Art finally started to creep into his world while Heard was at a rehab center in Georgia. With a brush strapped to his hand, he painted ceramic pots.
"We'd fire them in the kiln, and the paint would pop and explode and look really cool," he recalled.
Still, he returned from rehab to a world seemingly absent of color. All of his losses piled up in his mind.
"I was in shambles," he said. "I pretty much tried to drink myself to sleep. I did a pretty good job of it, too."
His rebirth was slow, but steady. He started by moving his body in the wheelchair - stretching his arms, rotating his trunk - and performing partial sit-ups in bed.
After six or seven months, he added weights and elastic exercise bands. He spent a year and a half riding horses as part of a hippotherapy regimen that further developed his muscles.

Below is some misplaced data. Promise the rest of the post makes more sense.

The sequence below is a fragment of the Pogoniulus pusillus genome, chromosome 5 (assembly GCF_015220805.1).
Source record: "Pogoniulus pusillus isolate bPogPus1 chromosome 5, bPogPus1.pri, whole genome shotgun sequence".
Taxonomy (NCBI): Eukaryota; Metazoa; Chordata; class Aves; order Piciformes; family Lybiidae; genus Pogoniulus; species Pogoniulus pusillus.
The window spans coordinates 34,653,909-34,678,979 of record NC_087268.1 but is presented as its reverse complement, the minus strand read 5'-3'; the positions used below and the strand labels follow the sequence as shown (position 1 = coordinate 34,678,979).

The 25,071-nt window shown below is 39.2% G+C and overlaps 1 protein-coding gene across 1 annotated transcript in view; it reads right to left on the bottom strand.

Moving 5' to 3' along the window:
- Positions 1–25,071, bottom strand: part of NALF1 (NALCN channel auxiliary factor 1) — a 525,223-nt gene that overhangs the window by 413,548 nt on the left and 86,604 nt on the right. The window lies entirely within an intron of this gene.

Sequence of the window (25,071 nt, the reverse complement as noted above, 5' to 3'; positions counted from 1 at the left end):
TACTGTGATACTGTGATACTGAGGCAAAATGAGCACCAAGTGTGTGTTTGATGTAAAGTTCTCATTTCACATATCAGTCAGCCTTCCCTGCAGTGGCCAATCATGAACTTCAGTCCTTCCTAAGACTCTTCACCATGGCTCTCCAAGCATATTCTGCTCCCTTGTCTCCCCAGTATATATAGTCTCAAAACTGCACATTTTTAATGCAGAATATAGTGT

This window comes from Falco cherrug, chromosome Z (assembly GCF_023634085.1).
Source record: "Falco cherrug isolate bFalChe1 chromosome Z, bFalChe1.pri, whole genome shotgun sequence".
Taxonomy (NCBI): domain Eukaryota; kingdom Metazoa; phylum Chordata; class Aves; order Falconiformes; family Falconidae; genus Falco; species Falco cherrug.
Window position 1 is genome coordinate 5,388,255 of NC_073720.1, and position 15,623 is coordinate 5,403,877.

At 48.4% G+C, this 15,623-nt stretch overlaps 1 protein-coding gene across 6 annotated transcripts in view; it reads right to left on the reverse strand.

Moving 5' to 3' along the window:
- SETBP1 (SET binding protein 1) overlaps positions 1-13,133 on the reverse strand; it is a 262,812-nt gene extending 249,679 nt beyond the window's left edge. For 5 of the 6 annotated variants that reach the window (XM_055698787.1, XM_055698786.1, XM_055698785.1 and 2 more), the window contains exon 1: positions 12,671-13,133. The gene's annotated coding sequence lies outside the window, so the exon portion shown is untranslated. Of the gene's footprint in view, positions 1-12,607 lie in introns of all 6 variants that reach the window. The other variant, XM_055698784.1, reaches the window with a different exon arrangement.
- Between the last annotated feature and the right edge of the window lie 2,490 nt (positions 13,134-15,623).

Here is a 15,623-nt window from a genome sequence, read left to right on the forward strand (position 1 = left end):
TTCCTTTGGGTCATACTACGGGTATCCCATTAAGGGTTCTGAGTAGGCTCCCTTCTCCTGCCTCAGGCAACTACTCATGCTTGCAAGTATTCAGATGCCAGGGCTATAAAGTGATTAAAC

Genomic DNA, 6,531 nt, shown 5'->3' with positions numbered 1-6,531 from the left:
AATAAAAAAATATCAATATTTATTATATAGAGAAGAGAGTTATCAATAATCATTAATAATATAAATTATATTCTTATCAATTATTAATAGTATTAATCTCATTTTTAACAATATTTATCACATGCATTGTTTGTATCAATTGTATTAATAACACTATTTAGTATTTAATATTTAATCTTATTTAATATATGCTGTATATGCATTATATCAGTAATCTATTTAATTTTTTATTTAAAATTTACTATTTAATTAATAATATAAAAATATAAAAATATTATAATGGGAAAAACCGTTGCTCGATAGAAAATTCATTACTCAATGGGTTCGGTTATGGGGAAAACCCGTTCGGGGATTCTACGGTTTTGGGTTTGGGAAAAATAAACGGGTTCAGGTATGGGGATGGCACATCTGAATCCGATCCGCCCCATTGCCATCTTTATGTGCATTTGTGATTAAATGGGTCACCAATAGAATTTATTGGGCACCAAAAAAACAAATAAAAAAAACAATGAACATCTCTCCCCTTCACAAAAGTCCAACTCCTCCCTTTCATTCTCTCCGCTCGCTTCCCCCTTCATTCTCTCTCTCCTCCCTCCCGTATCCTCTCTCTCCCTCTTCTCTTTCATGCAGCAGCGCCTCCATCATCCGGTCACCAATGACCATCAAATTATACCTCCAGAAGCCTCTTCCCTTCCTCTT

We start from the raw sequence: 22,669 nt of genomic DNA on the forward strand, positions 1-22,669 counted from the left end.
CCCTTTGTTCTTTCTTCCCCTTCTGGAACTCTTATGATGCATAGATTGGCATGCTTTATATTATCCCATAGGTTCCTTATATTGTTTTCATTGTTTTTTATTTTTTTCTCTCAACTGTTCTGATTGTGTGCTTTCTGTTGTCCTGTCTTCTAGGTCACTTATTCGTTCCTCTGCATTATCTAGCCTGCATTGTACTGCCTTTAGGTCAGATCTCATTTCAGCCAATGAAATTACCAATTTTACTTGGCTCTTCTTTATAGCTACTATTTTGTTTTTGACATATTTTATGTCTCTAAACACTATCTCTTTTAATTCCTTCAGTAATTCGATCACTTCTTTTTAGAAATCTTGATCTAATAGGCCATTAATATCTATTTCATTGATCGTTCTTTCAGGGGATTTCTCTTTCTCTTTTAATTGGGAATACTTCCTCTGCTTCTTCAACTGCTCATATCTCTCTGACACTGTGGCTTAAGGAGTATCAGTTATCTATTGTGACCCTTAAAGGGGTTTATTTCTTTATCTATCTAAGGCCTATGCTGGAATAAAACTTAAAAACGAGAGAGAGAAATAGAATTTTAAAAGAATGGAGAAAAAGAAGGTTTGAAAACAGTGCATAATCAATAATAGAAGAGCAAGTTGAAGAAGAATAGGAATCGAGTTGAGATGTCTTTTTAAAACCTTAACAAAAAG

Another obstacle was overcome when Heard had surgery on his right hand. Though he still had all 10 fingers, the accident left him unable to pinch. The surgery allowed him to open and close his right hand by moving his wrist up and down.
"That surgery changed my life," he said. "I could finally grab hold of stuff."
About two years ago, Heard began experimenting with painting. At first, he strapped a brush onto his hand, but this never felt comfortable.
"I didn't feel it, you know?" he said.
The television provided his answer. He happened to see the movie "Pollock," about an abstract expressionist painter who defied conventions in the 1940s and '50s.